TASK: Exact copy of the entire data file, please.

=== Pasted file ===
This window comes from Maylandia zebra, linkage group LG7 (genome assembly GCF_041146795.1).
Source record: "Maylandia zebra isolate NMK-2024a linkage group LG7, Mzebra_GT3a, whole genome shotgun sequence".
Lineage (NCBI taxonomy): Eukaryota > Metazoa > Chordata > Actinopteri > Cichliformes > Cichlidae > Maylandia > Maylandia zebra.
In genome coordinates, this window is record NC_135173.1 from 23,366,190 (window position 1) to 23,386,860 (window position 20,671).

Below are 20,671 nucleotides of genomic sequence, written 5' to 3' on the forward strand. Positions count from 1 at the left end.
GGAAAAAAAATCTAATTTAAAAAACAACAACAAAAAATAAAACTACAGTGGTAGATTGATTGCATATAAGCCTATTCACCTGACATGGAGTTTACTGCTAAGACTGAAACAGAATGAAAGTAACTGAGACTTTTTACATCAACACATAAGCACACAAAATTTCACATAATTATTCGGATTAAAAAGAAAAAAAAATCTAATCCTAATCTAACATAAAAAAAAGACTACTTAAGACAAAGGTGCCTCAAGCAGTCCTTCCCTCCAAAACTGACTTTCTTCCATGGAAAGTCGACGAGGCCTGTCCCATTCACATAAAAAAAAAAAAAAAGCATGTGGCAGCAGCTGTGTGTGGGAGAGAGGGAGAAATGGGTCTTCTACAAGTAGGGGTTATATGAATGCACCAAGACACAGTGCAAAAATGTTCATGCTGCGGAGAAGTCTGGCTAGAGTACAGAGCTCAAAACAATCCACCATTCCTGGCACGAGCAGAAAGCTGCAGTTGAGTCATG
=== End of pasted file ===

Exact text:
This window comes from Maylandia zebra, linkage group LG7 (genome assembly GCF_041146795.1).
Source record: "Maylandia zebra isolate NMK-2024a linkage group LG7, Mzebra_GT3a, whole genome shotgun sequence".
Lineage (NCBI taxonomy): Eukaryota > Metazoa > Chordata > Actinopteri > Cichliformes > Cichlidae > Maylandia > Maylandia zebra.
In genome coordinates, this window is record NC_135173.1 from 23,366,190 (window position 1) to 23,386,860 (window position 20,671).

Below are 20,671 nucleotides of genomic sequence, written 5' to 3' on the forward strand. Positions count from 1 at the left end.
GGAAAAAAAATCTAATTTAAAAAACAACAACAAAAAATAAAACTACAGTGGTAGATTGATTGCATATAAGCCTATTCACCTGACATGGAGTTTACTGCTAAGACTGAAACAGAATGAAAGTAACTGAGACTTTTTACATCAACACATAAGCACACAAAATTTCACATAATTATTCGGATTAAAAAGAAAAAAAAATCTAATCCTAATCTAACATAAAAAAAAGACTACTTAAGACAAAGGTGCCTCAAGCAGTCCTTCCCTCCAAAACTGACTTTCTTCCATGGAAAGTCGACGAGGCCTGTCCCATTCACATAAAAAAAAAAAAAAAGCATGTGGCAGCAGCTGTGTGTGGGAGAGAGGGAGAAATGGGTCTTCTACAAGTAGGGGTTATATGAATGCACCAAGACACAGTGCAAAAATGTTCATGCTGCGGAGAAGTCTGGCTAGAGTACAGAGCTCAAAACAATCCACCATTCCTGGCACGAGCAGAAAGCTGCAGTTGAGTCATG